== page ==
Testing and Adjusting Medium-Fidelity Prototypes
We uploaded and hot-spotted each screen to InVision and created an unmoderated usability test with specific tasks through User-Testing.com. Based on the data collected from each user test, we implemented site improvements to each screen. Users had concerns with navigation and uniformed labeling throughout the prototypes. In order to solve these problems, we incorporated confirmation, share, “add to” overlay pages, optimized navigational indicators, created uniformity in the icons throughout the site.
Adjustments to Medium Fidelity Prototypes
Design System & Style Guide
After we adjusted our medium-fidelity prototypes, we created a design system of components, patterns, and styles for our high-fidelity prototypes mobile and web screens. Each team member was tasked with creating their style guide for both mobile and web, and we collectively presented and discussed each design with each other. Using colors that were already integrated into the original logo, like teal and black, there was a need for a pop of color, and yellow was perfect. Aquarius Records is a Rock/Punk label, and these funky colors honored their history and mission.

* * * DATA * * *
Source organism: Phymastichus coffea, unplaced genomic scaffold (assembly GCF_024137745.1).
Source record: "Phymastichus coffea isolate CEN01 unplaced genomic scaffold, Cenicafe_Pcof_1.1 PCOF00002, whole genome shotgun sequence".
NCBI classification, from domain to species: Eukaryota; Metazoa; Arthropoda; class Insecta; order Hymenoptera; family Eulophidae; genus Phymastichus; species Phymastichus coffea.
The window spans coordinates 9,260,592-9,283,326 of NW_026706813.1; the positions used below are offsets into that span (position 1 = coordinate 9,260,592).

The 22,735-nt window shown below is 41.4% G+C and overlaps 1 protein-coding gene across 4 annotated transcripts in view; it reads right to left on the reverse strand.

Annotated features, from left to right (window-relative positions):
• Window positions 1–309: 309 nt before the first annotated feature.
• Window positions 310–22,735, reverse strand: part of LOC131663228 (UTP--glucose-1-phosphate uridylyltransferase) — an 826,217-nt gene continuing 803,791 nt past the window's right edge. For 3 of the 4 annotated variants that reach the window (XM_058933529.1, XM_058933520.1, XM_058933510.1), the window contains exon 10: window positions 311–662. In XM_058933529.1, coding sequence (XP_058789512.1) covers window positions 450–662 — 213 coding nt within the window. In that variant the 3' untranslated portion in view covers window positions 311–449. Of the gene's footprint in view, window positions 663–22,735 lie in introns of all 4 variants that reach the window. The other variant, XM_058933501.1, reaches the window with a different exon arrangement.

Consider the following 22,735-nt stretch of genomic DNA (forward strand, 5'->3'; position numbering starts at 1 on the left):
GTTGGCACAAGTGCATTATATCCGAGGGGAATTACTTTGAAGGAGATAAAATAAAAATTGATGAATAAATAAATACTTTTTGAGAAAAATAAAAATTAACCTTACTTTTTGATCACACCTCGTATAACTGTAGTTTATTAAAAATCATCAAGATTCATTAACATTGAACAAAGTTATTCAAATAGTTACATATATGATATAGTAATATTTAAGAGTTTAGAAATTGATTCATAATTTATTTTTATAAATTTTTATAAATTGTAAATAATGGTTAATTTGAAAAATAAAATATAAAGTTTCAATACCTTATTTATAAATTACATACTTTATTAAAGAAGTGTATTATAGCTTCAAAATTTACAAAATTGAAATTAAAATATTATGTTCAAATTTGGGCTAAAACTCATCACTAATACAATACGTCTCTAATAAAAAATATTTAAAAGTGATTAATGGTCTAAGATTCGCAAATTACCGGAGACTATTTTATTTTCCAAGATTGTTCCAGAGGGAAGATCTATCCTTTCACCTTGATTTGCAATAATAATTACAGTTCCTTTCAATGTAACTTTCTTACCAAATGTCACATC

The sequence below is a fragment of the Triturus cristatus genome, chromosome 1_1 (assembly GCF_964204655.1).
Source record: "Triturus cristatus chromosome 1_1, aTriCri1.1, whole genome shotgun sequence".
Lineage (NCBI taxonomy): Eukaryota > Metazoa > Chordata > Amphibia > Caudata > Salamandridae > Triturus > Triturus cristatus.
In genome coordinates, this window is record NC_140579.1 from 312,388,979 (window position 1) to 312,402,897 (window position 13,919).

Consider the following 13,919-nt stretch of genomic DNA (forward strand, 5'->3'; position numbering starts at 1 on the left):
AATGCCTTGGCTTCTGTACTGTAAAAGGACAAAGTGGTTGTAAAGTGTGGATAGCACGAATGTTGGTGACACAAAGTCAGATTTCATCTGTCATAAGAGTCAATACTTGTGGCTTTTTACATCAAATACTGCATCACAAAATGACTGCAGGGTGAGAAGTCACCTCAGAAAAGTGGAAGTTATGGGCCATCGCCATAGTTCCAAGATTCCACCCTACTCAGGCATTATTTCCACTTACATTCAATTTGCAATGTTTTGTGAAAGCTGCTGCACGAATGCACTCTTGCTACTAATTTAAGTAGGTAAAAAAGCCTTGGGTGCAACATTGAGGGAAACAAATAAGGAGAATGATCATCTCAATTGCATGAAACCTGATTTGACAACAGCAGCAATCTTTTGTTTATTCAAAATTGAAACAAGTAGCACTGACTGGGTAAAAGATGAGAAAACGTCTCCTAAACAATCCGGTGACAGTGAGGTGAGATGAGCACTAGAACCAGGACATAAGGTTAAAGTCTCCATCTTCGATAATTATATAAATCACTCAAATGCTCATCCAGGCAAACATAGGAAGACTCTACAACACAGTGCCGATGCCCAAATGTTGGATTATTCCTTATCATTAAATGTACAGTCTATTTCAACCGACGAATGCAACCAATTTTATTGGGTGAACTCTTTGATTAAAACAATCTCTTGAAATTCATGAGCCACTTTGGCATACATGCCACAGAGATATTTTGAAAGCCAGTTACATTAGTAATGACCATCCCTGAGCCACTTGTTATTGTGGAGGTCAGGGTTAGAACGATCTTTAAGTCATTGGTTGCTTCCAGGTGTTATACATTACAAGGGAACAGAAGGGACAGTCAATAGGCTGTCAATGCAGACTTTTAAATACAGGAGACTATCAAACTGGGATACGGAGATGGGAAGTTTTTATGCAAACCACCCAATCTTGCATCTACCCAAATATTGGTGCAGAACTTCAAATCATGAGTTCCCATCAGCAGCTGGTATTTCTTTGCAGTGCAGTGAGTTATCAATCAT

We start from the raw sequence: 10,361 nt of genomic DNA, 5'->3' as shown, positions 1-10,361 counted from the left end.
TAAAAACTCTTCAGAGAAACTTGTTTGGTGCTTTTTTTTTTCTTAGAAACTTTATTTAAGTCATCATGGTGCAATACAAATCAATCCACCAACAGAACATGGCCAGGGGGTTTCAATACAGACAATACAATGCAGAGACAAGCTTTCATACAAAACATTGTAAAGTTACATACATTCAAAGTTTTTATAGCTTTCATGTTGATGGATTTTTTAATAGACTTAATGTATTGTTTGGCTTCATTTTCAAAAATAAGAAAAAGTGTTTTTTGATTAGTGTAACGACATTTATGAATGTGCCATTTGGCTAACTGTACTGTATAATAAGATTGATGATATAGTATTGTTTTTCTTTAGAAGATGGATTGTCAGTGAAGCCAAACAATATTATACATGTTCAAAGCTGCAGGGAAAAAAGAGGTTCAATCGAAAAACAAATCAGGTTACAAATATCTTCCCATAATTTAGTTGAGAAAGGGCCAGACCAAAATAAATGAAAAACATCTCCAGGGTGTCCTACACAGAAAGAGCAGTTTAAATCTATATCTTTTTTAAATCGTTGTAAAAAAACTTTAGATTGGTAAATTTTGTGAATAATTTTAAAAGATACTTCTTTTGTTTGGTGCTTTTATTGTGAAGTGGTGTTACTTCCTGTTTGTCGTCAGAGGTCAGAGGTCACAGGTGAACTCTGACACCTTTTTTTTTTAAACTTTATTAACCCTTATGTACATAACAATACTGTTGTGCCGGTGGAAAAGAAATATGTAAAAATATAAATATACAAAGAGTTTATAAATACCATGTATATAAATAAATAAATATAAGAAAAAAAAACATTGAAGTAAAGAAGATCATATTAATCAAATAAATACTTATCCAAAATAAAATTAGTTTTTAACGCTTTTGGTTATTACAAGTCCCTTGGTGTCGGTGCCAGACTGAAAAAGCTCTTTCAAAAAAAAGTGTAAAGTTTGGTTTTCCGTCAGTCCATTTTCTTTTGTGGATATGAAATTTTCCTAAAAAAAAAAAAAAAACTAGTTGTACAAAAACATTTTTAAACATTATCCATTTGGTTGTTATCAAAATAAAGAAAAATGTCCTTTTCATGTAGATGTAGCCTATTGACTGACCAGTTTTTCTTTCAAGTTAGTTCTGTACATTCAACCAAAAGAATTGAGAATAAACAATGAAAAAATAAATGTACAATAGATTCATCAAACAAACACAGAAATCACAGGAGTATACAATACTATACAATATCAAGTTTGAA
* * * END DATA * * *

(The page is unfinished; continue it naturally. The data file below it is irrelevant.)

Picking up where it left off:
High Fidelity Prototypes
Using the design process, we each created a high-fidelity prototype that incorporated all of the research, analysis, testing, and adjustments over a semester. Keeping in mind all of the data collected, I incorporated “quicklinks”, breadcrumbs and a pop of color throughout my screens. Although our high-fidelity prototypes have been created, there is one final step: Validation. We are continuing to test out our prototypes to perfect the result.
Next Steps & Take-Aways
Our next step in the design process is Validation which is an essential step because it helps our team understand whether our final design works for our target and potential users. Since our high-fidelity design is ready, we are looking forward to testing it with users to gather valuable feedback. We will validate the proposed Aquarius Records website with both stakeholders and target users during these testing sessions.
As someone who did not have any experience with UX design and Information Architecture, this project was both rewarding and challenging in ways I could not have foreseen. I can see and understand all of the necessary work in order to get to a finished product.